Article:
Do I believe all the marketing claims made about PGR’s for landscape plants?  No. But for extending pruning cycles and keeping plants in check, I have to admit I was not exactly right. 

Burning bush with PGR app.

Burning bush without PGR app. (Note treated and untreated were growing in same bed)

By controlling growth after pruning PGR application can help keep these shrubs in line and lengthen the time between pruning cycles.

Are Goodies Bad?

I can’t decide if I like the fact that various companies read what I write or not. On the one hand, it’s kind of nice to know they care, but on the other, I kind of like to think that I can talk to people without them hanging over my shoulder.

How do I know they’re there over my shoulder?

They send me stuff.  Sometimes it’s a nasty or "educational" e-mail after I’ve published something about their product that they don’t like, and sometimes it’s a gift bag (or an offer of a gift bag) if I mention that I like something.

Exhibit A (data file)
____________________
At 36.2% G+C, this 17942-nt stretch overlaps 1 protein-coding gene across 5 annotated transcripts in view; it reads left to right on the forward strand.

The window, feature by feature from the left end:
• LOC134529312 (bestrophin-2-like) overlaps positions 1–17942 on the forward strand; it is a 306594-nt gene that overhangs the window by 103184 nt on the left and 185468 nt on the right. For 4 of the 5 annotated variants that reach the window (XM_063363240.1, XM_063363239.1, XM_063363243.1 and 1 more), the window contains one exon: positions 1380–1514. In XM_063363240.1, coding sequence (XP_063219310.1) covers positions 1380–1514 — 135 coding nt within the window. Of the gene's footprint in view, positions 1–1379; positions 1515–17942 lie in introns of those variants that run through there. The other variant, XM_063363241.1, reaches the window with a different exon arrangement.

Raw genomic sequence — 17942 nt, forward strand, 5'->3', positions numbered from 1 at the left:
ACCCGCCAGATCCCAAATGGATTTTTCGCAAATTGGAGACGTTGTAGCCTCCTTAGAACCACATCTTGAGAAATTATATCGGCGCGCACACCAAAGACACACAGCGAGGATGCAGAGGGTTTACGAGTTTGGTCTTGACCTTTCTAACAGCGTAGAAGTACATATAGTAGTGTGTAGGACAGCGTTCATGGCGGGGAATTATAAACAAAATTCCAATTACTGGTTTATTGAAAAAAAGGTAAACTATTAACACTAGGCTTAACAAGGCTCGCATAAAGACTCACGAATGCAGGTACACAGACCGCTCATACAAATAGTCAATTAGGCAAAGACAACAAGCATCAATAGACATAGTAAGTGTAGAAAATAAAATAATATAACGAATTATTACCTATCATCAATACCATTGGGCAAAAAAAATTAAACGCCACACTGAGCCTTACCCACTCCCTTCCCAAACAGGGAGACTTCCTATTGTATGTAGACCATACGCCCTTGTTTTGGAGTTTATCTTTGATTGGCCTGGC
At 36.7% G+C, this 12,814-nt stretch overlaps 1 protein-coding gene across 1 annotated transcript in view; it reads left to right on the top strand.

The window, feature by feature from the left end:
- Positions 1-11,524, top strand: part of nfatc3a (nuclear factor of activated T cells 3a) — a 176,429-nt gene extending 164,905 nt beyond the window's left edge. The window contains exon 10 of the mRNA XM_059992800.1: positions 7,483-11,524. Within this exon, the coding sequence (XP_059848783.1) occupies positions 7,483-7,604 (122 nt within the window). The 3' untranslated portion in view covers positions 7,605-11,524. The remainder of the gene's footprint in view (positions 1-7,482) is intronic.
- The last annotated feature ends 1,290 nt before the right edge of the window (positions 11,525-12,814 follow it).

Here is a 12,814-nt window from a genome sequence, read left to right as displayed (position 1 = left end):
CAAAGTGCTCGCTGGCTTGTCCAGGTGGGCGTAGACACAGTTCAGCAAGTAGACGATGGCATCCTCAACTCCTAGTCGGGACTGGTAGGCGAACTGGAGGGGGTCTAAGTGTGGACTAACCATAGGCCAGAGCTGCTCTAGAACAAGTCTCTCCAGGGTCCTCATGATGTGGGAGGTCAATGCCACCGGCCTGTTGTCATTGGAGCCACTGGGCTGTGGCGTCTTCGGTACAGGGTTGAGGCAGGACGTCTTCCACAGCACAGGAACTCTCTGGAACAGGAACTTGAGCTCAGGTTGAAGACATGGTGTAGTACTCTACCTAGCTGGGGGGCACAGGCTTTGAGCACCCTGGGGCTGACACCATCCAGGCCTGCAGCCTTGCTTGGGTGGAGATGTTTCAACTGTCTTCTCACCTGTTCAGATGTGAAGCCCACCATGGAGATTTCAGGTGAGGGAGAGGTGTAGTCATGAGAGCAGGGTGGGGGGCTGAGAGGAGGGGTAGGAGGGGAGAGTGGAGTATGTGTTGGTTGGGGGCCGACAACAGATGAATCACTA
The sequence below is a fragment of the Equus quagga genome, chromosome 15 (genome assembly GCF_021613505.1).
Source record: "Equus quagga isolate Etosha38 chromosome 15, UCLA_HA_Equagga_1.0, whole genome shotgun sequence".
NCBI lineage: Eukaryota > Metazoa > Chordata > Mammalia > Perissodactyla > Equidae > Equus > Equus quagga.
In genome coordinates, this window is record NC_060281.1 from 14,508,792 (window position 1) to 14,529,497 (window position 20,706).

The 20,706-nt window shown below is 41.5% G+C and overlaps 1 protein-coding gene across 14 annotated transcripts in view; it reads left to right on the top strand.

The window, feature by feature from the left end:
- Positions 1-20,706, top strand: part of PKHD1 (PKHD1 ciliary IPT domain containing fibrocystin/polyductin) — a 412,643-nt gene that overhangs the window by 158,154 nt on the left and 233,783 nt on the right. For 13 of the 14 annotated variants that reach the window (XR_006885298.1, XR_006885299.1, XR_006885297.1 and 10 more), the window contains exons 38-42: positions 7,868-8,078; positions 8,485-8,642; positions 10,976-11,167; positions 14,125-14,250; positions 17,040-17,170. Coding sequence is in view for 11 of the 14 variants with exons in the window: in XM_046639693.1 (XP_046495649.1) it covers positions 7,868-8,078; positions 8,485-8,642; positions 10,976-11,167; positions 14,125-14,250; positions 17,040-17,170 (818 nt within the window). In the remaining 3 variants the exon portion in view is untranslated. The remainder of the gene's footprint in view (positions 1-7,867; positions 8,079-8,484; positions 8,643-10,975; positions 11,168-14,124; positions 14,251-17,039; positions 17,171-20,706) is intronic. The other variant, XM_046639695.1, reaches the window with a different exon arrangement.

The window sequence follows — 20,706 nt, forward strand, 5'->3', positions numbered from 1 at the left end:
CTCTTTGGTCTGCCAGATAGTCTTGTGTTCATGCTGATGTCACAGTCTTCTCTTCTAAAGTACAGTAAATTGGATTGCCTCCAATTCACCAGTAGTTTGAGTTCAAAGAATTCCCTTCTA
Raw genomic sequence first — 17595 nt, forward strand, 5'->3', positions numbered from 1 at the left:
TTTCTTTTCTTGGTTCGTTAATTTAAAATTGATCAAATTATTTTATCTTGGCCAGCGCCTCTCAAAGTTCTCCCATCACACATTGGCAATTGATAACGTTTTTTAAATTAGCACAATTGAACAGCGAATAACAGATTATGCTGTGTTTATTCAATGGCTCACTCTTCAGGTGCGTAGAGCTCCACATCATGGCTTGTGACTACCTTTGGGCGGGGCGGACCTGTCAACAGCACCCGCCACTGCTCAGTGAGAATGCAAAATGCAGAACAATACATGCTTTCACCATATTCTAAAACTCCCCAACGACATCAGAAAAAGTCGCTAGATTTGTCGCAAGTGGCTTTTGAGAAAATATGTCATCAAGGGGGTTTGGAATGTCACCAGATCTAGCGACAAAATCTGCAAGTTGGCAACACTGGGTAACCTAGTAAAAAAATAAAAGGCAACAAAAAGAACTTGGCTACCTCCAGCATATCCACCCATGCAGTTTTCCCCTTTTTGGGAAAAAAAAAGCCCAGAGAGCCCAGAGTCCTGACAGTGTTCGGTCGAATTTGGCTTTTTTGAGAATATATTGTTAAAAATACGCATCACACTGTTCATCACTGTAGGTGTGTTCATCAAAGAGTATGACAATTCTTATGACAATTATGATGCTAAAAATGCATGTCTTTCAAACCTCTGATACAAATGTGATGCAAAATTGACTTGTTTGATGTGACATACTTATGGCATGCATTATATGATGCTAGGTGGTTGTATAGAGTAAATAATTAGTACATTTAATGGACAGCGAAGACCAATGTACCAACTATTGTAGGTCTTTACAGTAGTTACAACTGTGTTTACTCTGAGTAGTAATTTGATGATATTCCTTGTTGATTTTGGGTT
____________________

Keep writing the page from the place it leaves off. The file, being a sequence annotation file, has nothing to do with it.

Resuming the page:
I never respond, with one notable exception.  Once I wrote a little something on bees for a newspaper and a small honey operation went out of their way to drop off some honey for me at the front desk.  I thought that was really nice so I wrote them a quick thank-you. 

I wrote something nice about Milorganite recently and they sent me a ballcap, some pens, and samples — along with some literature.  That was nice, but I feel like it wouldn’t be appropriate for me to write back.  I do like Milorganite, but if I start to think of them as my "friends" I don’t know how impartial I’ll be able to be if I find something out that changes my opinion.  I will use the free sample though.

On the boo-hiss side I had the lawyer from company in town call a newspaper where I published a story recently to tell them I got my facts wrong and that they needed to publish a retraction.  The company was wrong though — so no retraction was published, but it was still odd to have a lawyer get involved like that.  Will I think twice about talking about that company’s product in the future?  Not consciously.  But subconsciously?  Who knows (shoot — subconsciously it might make me talk about them more — I don’t know).